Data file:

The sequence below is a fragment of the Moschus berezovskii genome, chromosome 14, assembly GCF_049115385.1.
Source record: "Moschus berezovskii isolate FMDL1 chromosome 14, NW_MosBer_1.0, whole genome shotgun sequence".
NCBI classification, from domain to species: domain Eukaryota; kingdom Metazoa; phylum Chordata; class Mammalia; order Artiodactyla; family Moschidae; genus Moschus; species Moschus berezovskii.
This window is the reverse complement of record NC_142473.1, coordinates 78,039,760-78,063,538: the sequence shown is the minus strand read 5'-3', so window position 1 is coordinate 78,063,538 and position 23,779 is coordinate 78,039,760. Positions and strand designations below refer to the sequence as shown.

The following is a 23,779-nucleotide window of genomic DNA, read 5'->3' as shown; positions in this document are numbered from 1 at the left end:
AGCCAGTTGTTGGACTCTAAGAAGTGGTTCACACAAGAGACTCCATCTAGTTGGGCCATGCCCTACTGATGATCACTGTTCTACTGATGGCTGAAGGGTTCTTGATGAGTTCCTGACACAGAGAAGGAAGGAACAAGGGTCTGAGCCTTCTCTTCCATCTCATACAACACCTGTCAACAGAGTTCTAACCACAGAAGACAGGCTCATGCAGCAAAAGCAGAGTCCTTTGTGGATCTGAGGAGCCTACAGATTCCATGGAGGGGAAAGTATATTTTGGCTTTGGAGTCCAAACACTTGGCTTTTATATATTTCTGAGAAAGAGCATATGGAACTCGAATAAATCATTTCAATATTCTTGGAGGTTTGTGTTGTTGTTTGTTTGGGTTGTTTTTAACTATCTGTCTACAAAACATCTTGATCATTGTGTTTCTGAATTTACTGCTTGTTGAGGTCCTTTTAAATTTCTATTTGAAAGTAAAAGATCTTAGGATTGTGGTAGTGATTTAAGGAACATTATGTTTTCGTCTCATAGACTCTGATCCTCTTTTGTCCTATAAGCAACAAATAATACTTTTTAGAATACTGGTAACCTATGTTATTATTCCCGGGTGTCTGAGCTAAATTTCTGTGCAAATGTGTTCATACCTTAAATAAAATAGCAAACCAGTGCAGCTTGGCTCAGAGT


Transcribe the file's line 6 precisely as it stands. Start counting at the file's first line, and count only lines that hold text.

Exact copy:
AGCCAGTTGTTGGACTCTAAGAAGTGGTTCACACAAGAGACTCCATCTAGTTGGGCCATGCCCTACTGATGATCACTGTTCTACTGATGGCTGAAGGGTTCTTGATGAGTTCCTGACACAGAGAAGGAAGGAACAAGGGTCTGAGCCTTCTCTTCCATCTCATACAACACCTGTCAACAGAGTTCTAACCACAGAAGACAGGCTCATGCAGCAAAAGCAGAGTCCTTTGTGGATCTGAGGAGCCTACAGATTCCATGGAGGGGAAAGTATATTTTGGCTTTGGAGTCCAAACACTTGGCTTTTATATATTTCTGAGAAAGAGCATATGGAACTCGAATAAATCATTTCAATATTCTTGGAGGTTTGTGTTGTTGTTTGTTTGGGTTGTTTTTAACTATCTGTCTACAAAACATCTTGATCATTGTGTTTCTGAATTTACTGCTTGTTGAGGTCCTTTTAAATTTCTATTTGAAAGTAAAAGATCTTAGGATTGTGGTAGTGATTTAAGGAACATTATGTTTTCGTCTCATAGACTCTGATCCTCTTTTGTCCTATAAGCAACAAATAATACTTTTTAGAATACTGGTAACCTATGTTATTATTCCCGGGTGTCTGAGCTAAATTTCTGTGCAAATGTGTTCATACCTTAAATAAAATAGCAAACCAGTGCAGCTTGGCTCAGAGT